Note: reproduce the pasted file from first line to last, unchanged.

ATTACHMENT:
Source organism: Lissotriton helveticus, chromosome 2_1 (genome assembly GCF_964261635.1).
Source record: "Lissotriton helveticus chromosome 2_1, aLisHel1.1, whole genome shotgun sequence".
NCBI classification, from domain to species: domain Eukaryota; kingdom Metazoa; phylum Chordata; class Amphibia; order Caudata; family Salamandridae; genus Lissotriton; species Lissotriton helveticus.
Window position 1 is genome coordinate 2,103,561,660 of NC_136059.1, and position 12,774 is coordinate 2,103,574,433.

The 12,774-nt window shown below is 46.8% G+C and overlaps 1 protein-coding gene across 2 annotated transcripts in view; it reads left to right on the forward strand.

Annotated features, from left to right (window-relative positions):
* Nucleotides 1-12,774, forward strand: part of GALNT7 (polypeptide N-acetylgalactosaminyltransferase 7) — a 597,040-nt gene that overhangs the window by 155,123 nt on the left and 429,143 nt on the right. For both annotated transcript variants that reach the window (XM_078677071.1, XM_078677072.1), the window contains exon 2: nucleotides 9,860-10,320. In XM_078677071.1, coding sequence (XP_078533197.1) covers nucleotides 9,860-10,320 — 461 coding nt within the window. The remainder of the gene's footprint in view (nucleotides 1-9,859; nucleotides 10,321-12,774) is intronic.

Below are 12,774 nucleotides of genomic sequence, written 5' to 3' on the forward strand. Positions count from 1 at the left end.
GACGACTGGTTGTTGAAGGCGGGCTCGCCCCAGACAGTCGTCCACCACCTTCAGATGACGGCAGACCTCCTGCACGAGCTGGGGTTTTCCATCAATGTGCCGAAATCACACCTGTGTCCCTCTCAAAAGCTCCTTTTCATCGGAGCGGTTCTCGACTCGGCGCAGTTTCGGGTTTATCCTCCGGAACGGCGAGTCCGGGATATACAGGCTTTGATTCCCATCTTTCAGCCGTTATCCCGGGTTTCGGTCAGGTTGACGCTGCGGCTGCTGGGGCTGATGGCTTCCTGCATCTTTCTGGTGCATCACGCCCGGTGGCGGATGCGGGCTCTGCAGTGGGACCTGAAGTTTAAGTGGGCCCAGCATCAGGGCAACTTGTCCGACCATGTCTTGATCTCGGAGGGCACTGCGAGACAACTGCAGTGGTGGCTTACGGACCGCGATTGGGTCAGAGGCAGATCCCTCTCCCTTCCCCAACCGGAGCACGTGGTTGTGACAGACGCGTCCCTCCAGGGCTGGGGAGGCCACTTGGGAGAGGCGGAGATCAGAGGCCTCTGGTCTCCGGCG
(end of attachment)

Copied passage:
Source organism: Lissotriton helveticus, chromosome 2_1 (genome assembly GCF_964261635.1).
Source record: "Lissotriton helveticus chromosome 2_1, aLisHel1.1, whole genome shotgun sequence".
NCBI classification, from domain to species: domain Eukaryota; kingdom Metazoa; phylum Chordata; class Amphibia; order Caudata; family Salamandridae; genus Lissotriton; species Lissotriton helveticus.
Window position 1 is genome coordinate 2,103,561,660 of NC_136059.1, and position 12,774 is coordinate 2,103,574,433.

The 12,774-nt window shown below is 46.8% G+C and overlaps 1 protein-coding gene across 2 annotated transcripts in view; it reads left to right on the forward strand.

Annotated features, from left to right (window-relative positions):
* Nucleotides 1-12,774, forward strand: part of GALNT7 (polypeptide N-acetylgalactosaminyltransferase 7) — a 597,040-nt gene that overhangs the window by 155,123 nt on the left and 429,143 nt on the right. For both annotated transcript variants that reach the window (XM_078677071.1, XM_078677072.1), the window contains exon 2: nucleotides 9,860-10,320. In XM_078677071.1, coding sequence (XP_078533197.1) covers nucleotides 9,860-10,320 — 461 coding nt within the window. The remainder of the gene's footprint in view (nucleotides 1-9,859; nucleotides 10,321-12,774) is intronic.

Below are 12,774 nucleotides of genomic sequence, written 5' to 3' on the forward strand. Positions count from 1 at the left end.
GACGACTGGTTGTTGAAGGCGGGCTCGCCCCAGACAGTCGTCCACCACCTTCAGATGACGGCAGACCTCCTGCACGAGCTGGGGTTTTCCATCAATGTGCCGAAATCACACCTGTGTCCCTCTCAAAAGCTCCTTTTCATCGGAGCGGTTCTCGACTCGGCGCAGTTTCGGGTTTATCCTCCGGAACGGCGAGTCCGGGATATACAGGCTTTGATTCCCATCTTTCAGCCGTTATCCCGGGTTTCGGTCAGGTTGACGCTGCGGCTGCTGGGGCTGATGGCTTCCTGCATCTTTCTGGTGCATCACGCCCGGTGGCGGATGCGGGCTCTGCAGTGGGACCTGAAGTTTAAGTGGGCCCAGCATCAGGGCAACTTGTCCGACCATGTCTTGATCTCGGAGGGCACTGCGAGACAACTGCAGTGGTGGCTTACGGACCGCGATTGGGTCAGAGGCAGATCCCTCTCCCTTCCCCAACCGGAGCACGTGGTTGTGACAGACGCGTCCCTCCAGGGCTGGGGAGGCCACTTGGGAGAGGCGGAGATCAGAGGCCTCTGGTCTCCGGCG